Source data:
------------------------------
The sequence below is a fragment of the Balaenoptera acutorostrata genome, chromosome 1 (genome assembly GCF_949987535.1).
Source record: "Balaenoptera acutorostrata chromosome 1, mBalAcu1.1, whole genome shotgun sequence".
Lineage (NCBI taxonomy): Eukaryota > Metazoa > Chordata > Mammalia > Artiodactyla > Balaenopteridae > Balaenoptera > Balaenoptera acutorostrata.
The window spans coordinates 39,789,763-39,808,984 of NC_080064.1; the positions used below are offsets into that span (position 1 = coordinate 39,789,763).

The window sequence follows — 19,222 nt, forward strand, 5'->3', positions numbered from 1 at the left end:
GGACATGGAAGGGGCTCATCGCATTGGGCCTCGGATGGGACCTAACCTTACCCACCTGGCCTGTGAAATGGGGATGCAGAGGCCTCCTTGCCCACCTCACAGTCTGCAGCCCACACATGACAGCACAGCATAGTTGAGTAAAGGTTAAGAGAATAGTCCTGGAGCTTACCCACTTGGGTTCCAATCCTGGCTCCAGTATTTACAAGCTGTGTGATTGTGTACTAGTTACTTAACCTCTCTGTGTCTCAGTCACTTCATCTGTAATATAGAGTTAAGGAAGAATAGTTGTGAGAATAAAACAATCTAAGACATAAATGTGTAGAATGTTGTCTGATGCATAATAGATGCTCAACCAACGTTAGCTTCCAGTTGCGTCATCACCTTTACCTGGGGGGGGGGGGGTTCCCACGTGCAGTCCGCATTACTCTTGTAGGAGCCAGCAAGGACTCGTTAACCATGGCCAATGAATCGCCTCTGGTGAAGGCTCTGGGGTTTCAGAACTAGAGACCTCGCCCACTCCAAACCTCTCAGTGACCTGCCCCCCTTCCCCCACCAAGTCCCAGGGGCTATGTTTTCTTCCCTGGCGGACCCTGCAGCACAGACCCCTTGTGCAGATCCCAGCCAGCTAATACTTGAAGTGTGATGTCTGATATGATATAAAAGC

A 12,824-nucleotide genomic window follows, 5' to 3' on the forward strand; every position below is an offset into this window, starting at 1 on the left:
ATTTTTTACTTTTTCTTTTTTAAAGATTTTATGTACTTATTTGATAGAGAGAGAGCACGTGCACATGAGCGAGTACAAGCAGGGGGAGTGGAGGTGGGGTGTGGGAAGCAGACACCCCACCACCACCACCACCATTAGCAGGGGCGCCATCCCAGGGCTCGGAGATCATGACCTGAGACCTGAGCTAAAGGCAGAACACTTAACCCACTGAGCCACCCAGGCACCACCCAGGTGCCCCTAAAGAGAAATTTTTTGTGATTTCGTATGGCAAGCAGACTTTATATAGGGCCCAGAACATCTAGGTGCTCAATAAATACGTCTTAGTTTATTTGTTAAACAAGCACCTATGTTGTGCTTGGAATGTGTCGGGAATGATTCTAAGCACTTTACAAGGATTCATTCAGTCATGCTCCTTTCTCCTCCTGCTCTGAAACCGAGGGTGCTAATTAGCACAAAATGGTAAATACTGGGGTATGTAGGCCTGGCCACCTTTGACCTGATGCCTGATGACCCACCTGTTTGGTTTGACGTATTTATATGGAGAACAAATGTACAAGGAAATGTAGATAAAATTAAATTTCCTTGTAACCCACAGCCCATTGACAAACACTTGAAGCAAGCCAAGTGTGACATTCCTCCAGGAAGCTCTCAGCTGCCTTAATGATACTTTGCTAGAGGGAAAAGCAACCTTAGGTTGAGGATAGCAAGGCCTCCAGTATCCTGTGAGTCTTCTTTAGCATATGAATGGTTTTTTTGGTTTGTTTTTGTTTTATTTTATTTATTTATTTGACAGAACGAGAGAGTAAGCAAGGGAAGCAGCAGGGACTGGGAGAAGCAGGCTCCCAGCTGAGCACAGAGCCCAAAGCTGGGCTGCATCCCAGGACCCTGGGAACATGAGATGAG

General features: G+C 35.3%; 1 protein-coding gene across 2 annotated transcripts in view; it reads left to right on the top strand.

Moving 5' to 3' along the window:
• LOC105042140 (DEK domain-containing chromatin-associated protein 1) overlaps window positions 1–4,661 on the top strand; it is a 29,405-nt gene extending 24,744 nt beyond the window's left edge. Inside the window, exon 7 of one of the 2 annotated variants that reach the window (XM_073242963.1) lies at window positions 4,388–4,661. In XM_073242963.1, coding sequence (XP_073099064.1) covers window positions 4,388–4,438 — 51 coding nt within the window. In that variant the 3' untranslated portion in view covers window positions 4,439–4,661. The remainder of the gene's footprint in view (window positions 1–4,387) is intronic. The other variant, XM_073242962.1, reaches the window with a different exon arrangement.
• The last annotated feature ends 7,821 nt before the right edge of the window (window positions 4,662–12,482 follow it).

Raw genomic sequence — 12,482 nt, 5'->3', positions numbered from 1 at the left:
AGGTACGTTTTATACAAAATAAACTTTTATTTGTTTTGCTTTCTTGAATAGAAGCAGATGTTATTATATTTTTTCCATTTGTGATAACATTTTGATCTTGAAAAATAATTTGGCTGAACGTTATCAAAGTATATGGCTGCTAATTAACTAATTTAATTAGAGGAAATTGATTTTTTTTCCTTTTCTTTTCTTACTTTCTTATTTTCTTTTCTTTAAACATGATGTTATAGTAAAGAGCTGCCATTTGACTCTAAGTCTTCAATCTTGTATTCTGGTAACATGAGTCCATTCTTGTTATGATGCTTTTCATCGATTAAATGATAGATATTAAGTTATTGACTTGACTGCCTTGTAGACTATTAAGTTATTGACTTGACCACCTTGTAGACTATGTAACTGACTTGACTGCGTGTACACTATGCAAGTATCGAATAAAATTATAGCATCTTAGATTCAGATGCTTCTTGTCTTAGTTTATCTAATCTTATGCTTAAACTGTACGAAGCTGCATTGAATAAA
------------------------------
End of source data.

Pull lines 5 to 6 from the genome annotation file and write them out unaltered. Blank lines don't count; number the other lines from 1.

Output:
The window sequence follows — 19,222 nt, forward strand, 5'->3', positions numbered from 1 at the left end:
GGACATGGAAGGGGCTCATCGCATTGGGCCTCGGATGGGACCTAACCTTACCCACCTGGCCTGTGAAATGGGGATGCAGAGGCCTCCTTGCCCACCTCACAGTCTGCAGCCCACACATGACAGCACAGCATAGTTGAGTAAAGGTTAAGAGAATAGTCCTGGAGCTTACCCACTTGGGTTCCAATCCTGGCTCCAGTATTTACAAGCTGTGTGATTGTGTACTAGTTACTTAACCTCTCTGTGTCTCAGTCACTTCATCTGTAATATAGAGTTAAGGAAGAATAGTTGTGAGAATAAAACAATCTAAGACATAAATGTGTAGAATGTTGTCTGATGCATAATAGATGCTCAACCAACGTTAGCTTCCAGTTGCGTCATCACCTTTACCTGGGGGGGGGGGGGTTCCCACGTGCAGTCCGCATTACTCTTGTAGGAGCCAGCAAGGACTCGTTAACCATGGCCAATGAATCGCCTCTGGTGAAGGCTCTGGGGTTTCAGAACTAGAGACCTCGCCCACTCCAAACCTCTCAGTGACCTGCCCCCCTTCCCCCACCAAGTCCCAGGGGCTATGTTTTCTTCCCTGGCGGACCCTGCAGCACAGACCCCTTGTGCAGATCCCAGCCAGCTAATACTTGAAGTGTGATGTCTGATATGATATAAAAGC